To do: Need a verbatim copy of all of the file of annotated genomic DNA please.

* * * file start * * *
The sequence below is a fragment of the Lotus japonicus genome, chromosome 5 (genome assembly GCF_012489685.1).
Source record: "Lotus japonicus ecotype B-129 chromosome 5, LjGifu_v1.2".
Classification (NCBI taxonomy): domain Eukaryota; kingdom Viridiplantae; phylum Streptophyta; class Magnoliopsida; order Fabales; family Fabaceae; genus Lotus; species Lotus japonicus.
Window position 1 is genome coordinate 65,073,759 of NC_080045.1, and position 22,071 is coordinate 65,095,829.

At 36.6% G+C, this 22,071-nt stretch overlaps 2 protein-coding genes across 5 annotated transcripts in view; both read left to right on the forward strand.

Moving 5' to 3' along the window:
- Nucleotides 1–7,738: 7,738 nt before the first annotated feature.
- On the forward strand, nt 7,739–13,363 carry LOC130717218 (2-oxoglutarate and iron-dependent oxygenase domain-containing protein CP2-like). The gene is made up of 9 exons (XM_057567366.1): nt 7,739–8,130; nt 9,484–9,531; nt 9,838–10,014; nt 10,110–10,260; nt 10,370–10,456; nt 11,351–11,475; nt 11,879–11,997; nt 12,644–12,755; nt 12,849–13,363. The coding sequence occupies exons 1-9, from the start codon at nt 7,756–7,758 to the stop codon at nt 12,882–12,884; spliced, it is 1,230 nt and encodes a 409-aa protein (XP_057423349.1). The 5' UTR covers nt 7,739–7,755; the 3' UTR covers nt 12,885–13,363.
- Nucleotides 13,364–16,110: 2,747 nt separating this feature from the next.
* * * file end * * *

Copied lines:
The sequence below is a fragment of the Lotus japonicus genome, chromosome 5 (genome assembly GCF_012489685.1).
Source record: "Lotus japonicus ecotype B-129 chromosome 5, LjGifu_v1.2".
Classification (NCBI taxonomy): domain Eukaryota; kingdom Viridiplantae; phylum Streptophyta; class Magnoliopsida; order Fabales; family Fabaceae; genus Lotus; species Lotus japonicus.
Window position 1 is genome coordinate 65,073,759 of NC_080045.1, and position 22,071 is coordinate 65,095,829.

At 36.6% G+C, this 22,071-nt stretch overlaps 2 protein-coding genes across 5 annotated transcripts in view; both read left to right on the forward strand.

Moving 5' to 3' along the window:
- Nucleotides 1–7,738: 7,738 nt before the first annotated feature.
- On the forward strand, nt 7,739–13,363 carry LOC130717218 (2-oxoglutarate and iron-dependent oxygenase domain-containing protein CP2-like). The gene is made up of 9 exons (XM_057567366.1): nt 7,739–8,130; nt 9,484–9,531; nt 9,838–10,014; nt 10,110–10,260; nt 10,370–10,456; nt 11,351–11,475; nt 11,879–11,997; nt 12,644–12,755; nt 12,849–13,363. The coding sequence occupies exons 1-9, from the start codon at nt 7,756–7,758 to the stop codon at nt 12,882–12,884; spliced, it is 1,230 nt and encodes a 409-aa protein (XP_057423349.1). The 5' UTR covers nt 7,739–7,755; the 3' UTR covers nt 12,885–13,363.
- Nucleotides 13,364–16,110: 2,747 nt separating this feature from the next.